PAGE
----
All Hail Yo-Yo, 4-Year-Old Mayor of the Cancer Ward Clowns
My mission as a hospital clown was bringing laughter to life’s darkest moments. One little kid in chemo taught me what the job was really all about.
Illustrations by Molly Fairhurst | Edited by Lilly Dancyger
The day I met Cameron, one of my first patients at Seattle Children’s Hospital, I was making rounds with my colleagues Dr. Pozzo and Dr. Bonky. Cameron was 4 years old, from out of state, and had been in the hospital for two months when the Big Apple Circus Clown Care program began in the Hematology/Oncology unit. Cameron had a painful and aggressive cancer that had ravaged her emotionally as well as physically, but the presence of the “clown doctor” sparked something vital in her, and within days of our arrival, her mother said she “saw her little girl come back.”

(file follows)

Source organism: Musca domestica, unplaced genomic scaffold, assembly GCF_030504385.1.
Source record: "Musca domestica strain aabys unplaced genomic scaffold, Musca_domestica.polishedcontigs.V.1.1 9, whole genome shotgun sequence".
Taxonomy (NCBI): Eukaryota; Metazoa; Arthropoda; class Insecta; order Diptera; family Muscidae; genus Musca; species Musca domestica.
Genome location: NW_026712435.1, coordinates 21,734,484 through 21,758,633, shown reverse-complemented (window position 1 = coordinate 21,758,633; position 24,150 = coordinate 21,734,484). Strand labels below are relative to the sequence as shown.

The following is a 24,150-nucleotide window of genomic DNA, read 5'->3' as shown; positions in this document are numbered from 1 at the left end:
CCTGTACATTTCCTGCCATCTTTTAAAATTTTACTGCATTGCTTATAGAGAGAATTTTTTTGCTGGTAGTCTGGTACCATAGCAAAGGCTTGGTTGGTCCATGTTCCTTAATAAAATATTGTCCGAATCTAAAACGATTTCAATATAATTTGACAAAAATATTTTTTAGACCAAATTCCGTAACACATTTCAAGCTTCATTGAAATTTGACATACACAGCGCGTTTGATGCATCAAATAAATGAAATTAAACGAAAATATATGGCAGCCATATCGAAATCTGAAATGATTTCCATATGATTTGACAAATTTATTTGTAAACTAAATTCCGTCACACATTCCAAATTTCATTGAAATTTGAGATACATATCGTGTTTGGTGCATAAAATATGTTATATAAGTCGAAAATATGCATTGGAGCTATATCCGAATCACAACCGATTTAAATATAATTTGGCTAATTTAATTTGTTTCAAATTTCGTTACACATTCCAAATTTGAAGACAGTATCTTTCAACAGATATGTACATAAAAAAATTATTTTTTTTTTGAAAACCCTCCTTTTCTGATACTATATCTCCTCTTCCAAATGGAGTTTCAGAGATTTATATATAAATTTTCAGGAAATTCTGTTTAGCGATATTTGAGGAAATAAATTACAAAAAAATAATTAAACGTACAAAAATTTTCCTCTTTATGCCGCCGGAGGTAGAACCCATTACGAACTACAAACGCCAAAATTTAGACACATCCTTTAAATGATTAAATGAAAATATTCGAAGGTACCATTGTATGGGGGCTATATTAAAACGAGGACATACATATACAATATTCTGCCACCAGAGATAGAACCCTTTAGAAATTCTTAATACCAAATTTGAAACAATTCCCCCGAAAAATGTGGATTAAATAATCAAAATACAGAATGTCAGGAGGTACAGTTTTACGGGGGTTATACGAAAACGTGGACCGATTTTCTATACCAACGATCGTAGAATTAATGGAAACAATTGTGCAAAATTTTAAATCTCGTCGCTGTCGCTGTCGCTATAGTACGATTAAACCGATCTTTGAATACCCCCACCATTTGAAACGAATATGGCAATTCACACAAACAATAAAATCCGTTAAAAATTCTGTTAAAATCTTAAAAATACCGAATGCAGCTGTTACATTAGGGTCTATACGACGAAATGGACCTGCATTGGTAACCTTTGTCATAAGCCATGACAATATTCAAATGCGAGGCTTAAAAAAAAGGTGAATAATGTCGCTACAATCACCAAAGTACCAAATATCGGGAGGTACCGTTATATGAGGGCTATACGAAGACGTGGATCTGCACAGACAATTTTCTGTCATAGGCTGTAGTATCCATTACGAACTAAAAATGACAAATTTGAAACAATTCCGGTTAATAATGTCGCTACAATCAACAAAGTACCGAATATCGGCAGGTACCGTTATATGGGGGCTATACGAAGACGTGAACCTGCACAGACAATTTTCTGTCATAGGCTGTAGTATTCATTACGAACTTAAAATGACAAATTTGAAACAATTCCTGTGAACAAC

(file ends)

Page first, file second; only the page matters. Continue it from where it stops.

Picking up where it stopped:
I was a seasoned physical comedian, new to medical clowning. I’d performed polished stage shows for 15 years, most notably as soloist for an audience of 1,000 at the Lucille Ball Comedy Festival in New York. Now, in the hospital, as part of a team of five clowns, my job was to perform bedside for audiences of one. The work was highly improvisational, driven by the n…
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